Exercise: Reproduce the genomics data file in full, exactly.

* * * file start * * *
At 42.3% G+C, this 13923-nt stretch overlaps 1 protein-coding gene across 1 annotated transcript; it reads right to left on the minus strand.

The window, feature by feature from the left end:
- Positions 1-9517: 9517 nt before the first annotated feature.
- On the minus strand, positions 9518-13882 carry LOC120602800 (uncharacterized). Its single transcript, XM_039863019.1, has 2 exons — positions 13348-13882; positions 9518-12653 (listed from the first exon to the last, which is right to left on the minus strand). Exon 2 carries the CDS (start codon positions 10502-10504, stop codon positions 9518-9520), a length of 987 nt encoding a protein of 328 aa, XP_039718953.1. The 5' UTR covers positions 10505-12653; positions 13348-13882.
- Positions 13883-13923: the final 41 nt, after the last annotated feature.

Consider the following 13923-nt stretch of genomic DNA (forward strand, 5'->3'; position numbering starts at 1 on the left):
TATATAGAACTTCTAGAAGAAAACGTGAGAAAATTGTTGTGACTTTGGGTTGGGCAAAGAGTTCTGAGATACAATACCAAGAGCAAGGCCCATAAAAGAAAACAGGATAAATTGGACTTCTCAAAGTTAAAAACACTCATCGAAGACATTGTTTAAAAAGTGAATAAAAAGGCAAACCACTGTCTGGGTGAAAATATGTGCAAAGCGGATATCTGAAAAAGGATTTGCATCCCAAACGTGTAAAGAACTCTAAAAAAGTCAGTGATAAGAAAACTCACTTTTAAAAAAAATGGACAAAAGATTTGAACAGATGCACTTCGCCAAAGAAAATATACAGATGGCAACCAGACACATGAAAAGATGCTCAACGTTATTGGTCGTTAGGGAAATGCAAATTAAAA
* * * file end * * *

At 42.3% G+C, this 13923-nt stretch overlaps 1 protein-coding gene across 1 annotated transcript; it reads right to left on the minus strand.

The window, feature by feature from the left end:
- Positions 1-9517: 9517 nt before the first annotated feature.
- On the minus strand, positions 9518-13882 carry LOC120602800 (uncharacterized). Its single transcript, XM_039863019.1, has 2 exons — positions 13348-13882; positions 9518-12653 (listed from the first exon to the last, which is right to left on the minus strand). Exon 2 carries the CDS (start codon positions 10502-10504, stop codon positions 9518-9520), a length of 987 nt encoding a protein of 328 aa, XP_039718953.1. The 5' UTR covers positions 10505-12653; positions 13348-13882.
- Positions 13883-13923: the final 41 nt, after the last annotated feature.

Consider the following 13923-nt stretch of genomic DNA (forward strand, 5'->3'; position numbering starts at 1 on the left):
TATATAGAACTTCTAGAAGAAAACGTGAGAAAATTGTTGTGACTTTGGGTTGGGCAAAGAGTTCTGAGATACAATACCAAGAGCAAGGCCCATAAAAGAAAACAGGATAAATTGGACTTCTCAAAGTTAAAAACACTCATCGAAGACATTGTTTAAAAAGTGAATAAAAAGGCAAACCACTGTCTGGGTGAAAATATGTGCAAAGCGGATATCTGAAAAAGGATTTGCATCCCAAACGTGTAAAGAACTCTAAAAAAGTCAGTGATAAGAAAACTCACTTTTAAAAAAAATGGACAAAAGATTTGAACAGATGCACTTCGCCAAAGAAAATATACAGATGGCAACCAGACACATGAAAAGATGCTCAACGTTATTGGTCGTTAGGGAAATGCAAATTAAAA